An eclectic group of Cuban women brandishing tattoos have emerged from the shadows on the insular, communist island, pushing the boundaries of a legal vacuum and using the internet to promote an ancient art that has only recently become commonplace again in the world. Cuba.
The nearly 200-member women’s association, called Erias, was founded in July 2021 and is the first to actively and openly promote body art on the island, a practice considered taboo in Cuba for decades, especially among women.
While tattoos per se are not illegal in Cuba, the island’s traditional “machista” culture has long stagnated the practice, largely relegating it to sailors, prostitutes and prisoners.
“I was so self-conscious. I felt like I couldn’t express myself,” said Marian Leyva, one of the founders of the group. She thanks the group for helping her regain her self-esteem.
“For me it was like being born again. You should not be discriminated against for having your skin tattooed.”
The overt activism of Erias’ members is not without risk. The Cuban government maintains a list of approved private sector professions, and “tattoo” is not among them. Although the practice is not explicitly prohibited either, the legal uncertainty has meant that the art has to remain in the shadows for a long time.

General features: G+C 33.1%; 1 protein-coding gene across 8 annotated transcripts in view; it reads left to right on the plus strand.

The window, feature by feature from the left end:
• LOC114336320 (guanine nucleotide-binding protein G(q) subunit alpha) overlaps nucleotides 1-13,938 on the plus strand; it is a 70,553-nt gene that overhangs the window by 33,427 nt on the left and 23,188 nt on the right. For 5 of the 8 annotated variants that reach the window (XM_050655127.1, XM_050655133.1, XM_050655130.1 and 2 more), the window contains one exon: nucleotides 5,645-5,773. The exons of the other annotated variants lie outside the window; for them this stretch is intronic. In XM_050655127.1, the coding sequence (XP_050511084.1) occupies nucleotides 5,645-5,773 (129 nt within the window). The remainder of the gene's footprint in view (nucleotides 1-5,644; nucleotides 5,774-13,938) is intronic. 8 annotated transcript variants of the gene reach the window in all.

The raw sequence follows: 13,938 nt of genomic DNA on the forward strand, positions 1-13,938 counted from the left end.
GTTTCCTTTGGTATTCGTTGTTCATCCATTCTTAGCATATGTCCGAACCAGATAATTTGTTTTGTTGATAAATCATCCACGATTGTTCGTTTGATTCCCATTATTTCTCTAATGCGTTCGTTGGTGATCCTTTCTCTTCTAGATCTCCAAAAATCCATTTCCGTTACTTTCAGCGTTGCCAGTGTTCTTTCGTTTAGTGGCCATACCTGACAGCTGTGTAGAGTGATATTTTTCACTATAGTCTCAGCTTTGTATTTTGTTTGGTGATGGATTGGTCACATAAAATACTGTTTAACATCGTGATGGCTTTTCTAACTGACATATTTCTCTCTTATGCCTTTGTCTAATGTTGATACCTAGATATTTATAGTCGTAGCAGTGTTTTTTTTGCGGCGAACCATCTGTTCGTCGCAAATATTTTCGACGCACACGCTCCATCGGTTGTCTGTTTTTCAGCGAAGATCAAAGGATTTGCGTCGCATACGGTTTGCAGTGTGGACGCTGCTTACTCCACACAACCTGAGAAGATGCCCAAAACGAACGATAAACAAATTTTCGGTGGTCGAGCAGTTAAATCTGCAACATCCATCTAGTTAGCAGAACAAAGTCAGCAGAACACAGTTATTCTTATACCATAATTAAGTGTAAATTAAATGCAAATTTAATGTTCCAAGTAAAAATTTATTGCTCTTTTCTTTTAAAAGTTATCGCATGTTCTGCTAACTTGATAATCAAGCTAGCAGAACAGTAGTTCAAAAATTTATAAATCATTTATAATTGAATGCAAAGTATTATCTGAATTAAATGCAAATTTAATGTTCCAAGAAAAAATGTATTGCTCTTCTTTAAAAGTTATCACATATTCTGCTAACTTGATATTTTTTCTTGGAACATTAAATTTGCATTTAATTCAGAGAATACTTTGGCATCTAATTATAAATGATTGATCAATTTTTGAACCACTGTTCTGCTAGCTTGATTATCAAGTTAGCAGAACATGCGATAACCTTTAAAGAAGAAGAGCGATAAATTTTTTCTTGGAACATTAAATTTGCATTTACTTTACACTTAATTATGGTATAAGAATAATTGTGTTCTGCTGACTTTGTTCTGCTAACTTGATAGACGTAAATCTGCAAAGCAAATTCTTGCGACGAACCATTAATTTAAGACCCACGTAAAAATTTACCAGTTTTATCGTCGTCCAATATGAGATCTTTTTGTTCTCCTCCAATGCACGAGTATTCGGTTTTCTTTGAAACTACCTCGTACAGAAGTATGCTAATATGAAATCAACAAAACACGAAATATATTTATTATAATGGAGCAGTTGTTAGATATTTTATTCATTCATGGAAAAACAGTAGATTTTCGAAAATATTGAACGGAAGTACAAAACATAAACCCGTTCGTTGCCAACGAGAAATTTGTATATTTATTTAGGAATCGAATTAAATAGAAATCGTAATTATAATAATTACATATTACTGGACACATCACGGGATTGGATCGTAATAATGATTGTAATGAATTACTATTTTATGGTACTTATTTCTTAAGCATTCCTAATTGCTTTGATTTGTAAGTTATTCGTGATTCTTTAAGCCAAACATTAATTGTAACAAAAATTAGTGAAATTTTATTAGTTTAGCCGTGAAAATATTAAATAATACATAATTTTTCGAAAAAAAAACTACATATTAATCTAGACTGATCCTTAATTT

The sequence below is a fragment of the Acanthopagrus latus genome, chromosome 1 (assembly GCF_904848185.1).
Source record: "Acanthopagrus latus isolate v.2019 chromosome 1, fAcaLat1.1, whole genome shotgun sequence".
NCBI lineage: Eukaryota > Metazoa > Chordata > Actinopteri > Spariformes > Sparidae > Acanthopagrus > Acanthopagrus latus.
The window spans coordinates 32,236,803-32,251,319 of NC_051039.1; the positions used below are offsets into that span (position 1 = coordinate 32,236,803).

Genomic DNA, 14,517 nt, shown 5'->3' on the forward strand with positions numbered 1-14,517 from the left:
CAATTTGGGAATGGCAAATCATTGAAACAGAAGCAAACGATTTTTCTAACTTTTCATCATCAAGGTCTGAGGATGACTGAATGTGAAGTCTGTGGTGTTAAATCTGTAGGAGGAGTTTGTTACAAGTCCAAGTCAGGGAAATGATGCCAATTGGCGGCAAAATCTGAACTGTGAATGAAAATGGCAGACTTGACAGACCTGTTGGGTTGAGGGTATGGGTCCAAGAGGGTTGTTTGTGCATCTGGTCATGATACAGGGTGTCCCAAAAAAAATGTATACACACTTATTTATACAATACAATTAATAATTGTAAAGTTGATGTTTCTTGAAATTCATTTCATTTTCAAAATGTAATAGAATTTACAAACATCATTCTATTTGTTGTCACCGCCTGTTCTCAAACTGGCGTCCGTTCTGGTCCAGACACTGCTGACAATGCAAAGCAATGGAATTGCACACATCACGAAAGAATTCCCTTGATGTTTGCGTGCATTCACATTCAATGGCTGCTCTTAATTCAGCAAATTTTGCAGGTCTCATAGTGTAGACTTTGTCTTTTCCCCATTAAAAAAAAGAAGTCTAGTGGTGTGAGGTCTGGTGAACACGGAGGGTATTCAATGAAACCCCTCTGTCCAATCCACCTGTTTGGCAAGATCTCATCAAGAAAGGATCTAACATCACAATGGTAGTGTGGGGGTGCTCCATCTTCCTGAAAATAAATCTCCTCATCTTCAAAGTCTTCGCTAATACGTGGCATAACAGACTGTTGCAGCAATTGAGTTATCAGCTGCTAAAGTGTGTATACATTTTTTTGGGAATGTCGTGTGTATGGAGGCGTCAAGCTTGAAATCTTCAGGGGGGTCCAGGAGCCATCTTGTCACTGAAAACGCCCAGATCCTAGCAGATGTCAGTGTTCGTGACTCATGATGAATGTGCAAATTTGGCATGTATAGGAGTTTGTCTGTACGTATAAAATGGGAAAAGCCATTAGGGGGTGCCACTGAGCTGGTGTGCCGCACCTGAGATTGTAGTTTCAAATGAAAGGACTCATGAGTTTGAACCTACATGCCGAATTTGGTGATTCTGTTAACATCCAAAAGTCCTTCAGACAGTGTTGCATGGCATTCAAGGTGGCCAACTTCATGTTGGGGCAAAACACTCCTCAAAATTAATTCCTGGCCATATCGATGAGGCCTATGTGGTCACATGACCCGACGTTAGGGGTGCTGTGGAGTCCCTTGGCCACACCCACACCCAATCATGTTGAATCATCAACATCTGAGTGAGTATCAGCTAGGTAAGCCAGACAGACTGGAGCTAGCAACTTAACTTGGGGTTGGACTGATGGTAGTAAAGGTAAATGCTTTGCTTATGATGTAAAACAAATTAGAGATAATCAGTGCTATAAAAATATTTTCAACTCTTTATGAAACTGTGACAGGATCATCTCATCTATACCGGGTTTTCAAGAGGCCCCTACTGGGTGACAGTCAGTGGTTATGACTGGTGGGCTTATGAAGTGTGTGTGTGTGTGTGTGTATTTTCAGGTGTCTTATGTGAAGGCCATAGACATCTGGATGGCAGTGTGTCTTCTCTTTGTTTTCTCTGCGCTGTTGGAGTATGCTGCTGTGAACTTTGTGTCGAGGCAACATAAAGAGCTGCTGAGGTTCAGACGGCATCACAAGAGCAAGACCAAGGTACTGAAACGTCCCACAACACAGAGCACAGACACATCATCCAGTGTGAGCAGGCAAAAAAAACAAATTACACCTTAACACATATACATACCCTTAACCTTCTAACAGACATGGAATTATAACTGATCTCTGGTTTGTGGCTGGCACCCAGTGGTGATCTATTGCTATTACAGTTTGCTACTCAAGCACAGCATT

But increasing internet access – which only recently became commonplace on the island – and cultural exchange through the island’s tourist industry have increasingly exposed the population to practices such as tattoo art so common elsewhere.
As a result, the women of Erias say that body art is no longer considered taboo.
Ariam Arrieta, the photographer and co-founder of Erias, credits the burgeoning group by providing security in numbers for its members, who are increasingly comfortable expressing themselves.
“Unlike three years ago, today we can say that women are tattooed on a daily basis here,” Arrieta told Reuters during a photo session in Havana.
The rise of tattoos on the island of 11 million people comes as Cuba holds a family law in a public referendum seeking to liberalize the rights of the LGBTQ community and strengthen laws protecting the rights of women and children.
Tattoo artist Amanda Santana said the lingering legal vacuum is no longer the barrier it once was, as the internet offers new ways of advertising and helps spread the group’s acceptance message.
“It’s not legal, but it’s not illegal (…),” tattoo artist Santana told Reuters as she began work on a tattoo. “All tattoo artists use the internet to promote ourselves. I have my Instagram page, contact my clients online,” she says.
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